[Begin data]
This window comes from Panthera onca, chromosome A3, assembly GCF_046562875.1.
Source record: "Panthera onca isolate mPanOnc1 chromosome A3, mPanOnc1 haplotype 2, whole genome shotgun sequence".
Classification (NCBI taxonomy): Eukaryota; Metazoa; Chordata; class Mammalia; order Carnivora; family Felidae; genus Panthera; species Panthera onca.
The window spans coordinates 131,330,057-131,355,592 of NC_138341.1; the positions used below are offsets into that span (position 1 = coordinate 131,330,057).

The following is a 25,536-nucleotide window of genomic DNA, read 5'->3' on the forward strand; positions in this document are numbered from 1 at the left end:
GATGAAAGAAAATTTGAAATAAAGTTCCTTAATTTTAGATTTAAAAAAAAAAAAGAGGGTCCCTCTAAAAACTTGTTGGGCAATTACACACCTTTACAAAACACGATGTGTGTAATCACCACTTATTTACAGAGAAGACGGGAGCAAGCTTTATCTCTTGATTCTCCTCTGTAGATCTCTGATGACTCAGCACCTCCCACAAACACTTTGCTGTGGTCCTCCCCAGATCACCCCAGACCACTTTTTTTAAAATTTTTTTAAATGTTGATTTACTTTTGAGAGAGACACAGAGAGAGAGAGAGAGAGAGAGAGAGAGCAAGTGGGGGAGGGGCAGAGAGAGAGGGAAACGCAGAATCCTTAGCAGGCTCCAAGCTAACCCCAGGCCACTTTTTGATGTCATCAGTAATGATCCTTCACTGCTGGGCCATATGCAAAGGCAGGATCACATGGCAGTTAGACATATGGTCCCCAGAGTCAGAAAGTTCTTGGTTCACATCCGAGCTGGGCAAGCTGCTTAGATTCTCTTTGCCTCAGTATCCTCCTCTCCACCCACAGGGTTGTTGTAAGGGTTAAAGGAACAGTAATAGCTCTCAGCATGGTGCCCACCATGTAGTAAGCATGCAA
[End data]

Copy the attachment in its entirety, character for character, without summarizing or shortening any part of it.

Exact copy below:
This window comes from Panthera onca, chromosome A3, assembly GCF_046562875.1.
Source record: "Panthera onca isolate mPanOnc1 chromosome A3, mPanOnc1 haplotype 2, whole genome shotgun sequence".
Classification (NCBI taxonomy): Eukaryota; Metazoa; Chordata; class Mammalia; order Carnivora; family Felidae; genus Panthera; species Panthera onca.
The window spans coordinates 131,330,057-131,355,592 of NC_138341.1; the positions used below are offsets into that span (position 1 = coordinate 131,330,057).

The following is a 25,536-nucleotide window of genomic DNA, read 5'->3' on the forward strand; positions in this document are numbered from 1 at the left end:
GATGAAAGAAAATTTGAAATAAAGTTCCTTAATTTTAGATTTAAAAAAAAAAAAGAGGGTCCCTCTAAAAACTTGTTGGGCAATTACACACCTTTACAAAACACGATGTGTGTAATCACCACTTATTTACAGAGAAGACGGGAGCAAGCTTTATCTCTTGATTCTCCTCTGTAGATCTCTGATGACTCAGCACCTCCCACAAACACTTTGCTGTGGTCCTCCCCAGATCACCCCAGACCACTTTTTTTAAAATTTTTTTAAATGTTGATTTACTTTTGAGAGAGACACAGAGAGAGAGAGAGAGAGAGAGAGAGAGCAAGTGGGGGAGGGGCAGAGAGAGAGGGAAACGCAGAATCCTTAGCAGGCTCCAAGCTAACCCCAGGCCACTTTTTGATGTCATCAGTAATGATCCTTCACTGCTGGGCCATATGCAAAGGCAGGATCACATGGCAGTTAGACATATGGTCCCCAGAGTCAGAAAGTTCTTGGTTCACATCCGAGCTGGGCAAGCTGCTTAGATTCTCTTTGCCTCAGTATCCTCCTCTCCACCCACAGGGTTGTTGTAAGGGTTAAAGGAACAGTAATAGCTCTCAGCATGGTGCCCACCATGTAGTAAGCATGCAA